Monthly average budget (income receipts minus expenditures) position of the low income group households declined from £51 in 2005 to -£450 in 2010.Many households are breakeven and even a slight increase in their expenditure will tip them into indebtedness unless they have any other source of saving. This means that households will have to borrow more in order to maintain their consumption levels which will further decrease their purchasing power as they will allocate large proportion of their disposable income for repayment of debt, leading to further decrease in their monthly budget position.

Saving ratio (proportion of disposable income not contributed for final consumption) also declined during the last decade due to increase in final consumption. The saving ratio declined to -0.7 percent in 2008. It increased to 8.4 percent in 2009 due to households response to uncertain economic conditions and holding of liquid assets. The large difference between property income receipts and property income payments also contributed to increase in saving ratio as many homeowners exploited the financing  by banks by obtaining ‘buy to let’ mortgages.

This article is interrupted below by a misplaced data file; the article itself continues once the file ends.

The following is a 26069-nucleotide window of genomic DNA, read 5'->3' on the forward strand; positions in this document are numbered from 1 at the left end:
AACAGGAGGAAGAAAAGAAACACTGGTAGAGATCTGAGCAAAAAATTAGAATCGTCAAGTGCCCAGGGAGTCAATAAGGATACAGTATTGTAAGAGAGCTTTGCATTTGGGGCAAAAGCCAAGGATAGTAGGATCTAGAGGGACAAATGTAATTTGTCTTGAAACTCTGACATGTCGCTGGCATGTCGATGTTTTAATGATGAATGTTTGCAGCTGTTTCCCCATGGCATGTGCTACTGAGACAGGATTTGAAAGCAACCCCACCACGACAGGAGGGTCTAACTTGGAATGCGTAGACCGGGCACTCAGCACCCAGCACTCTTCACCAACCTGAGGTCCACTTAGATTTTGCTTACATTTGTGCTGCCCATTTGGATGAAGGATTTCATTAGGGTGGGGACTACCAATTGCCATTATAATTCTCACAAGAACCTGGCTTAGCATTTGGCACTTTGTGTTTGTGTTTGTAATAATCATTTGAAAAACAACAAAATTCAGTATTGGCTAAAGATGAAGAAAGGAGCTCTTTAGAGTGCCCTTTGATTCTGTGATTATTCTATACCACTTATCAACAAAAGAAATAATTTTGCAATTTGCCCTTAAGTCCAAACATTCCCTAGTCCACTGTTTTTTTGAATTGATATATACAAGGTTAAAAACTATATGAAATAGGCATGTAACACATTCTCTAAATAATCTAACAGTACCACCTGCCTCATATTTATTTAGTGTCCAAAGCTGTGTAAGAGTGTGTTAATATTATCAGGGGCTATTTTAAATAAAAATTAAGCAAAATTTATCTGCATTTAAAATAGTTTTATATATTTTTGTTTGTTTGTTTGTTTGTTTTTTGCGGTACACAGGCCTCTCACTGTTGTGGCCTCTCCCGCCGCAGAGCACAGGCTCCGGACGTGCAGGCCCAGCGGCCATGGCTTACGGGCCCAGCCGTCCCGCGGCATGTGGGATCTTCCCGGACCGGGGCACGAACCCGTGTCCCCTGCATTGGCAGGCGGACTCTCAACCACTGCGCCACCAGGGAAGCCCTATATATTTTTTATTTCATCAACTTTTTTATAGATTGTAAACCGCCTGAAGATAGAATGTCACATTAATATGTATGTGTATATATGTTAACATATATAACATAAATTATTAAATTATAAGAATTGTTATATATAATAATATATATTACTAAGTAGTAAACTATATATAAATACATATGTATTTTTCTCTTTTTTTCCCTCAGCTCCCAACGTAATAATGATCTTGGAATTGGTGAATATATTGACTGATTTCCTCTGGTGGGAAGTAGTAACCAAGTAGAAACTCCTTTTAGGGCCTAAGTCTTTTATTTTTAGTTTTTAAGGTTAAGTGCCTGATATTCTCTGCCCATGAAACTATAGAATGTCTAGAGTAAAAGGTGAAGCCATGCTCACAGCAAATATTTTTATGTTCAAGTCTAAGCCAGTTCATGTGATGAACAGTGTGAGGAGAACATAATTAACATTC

Office for Budget Responsibility (OBR) projected that debt will rise to 175 percent of household income by 2015 compared with 160 percent in 2010. OBR estimated that households debt will rise over £1,700 billion by 2012 and £2,100 billion by 2015.  This will have a drag on households personal finances and their ability to save for future that will lead to financial vulnerability.

Currently 29 percent of households with no savings have debt to income ratio of more than 60 percent. If this level of debt is made available in the economy by the banks, this means further increase in credit in the economy, asset prices boom and another financial crisis.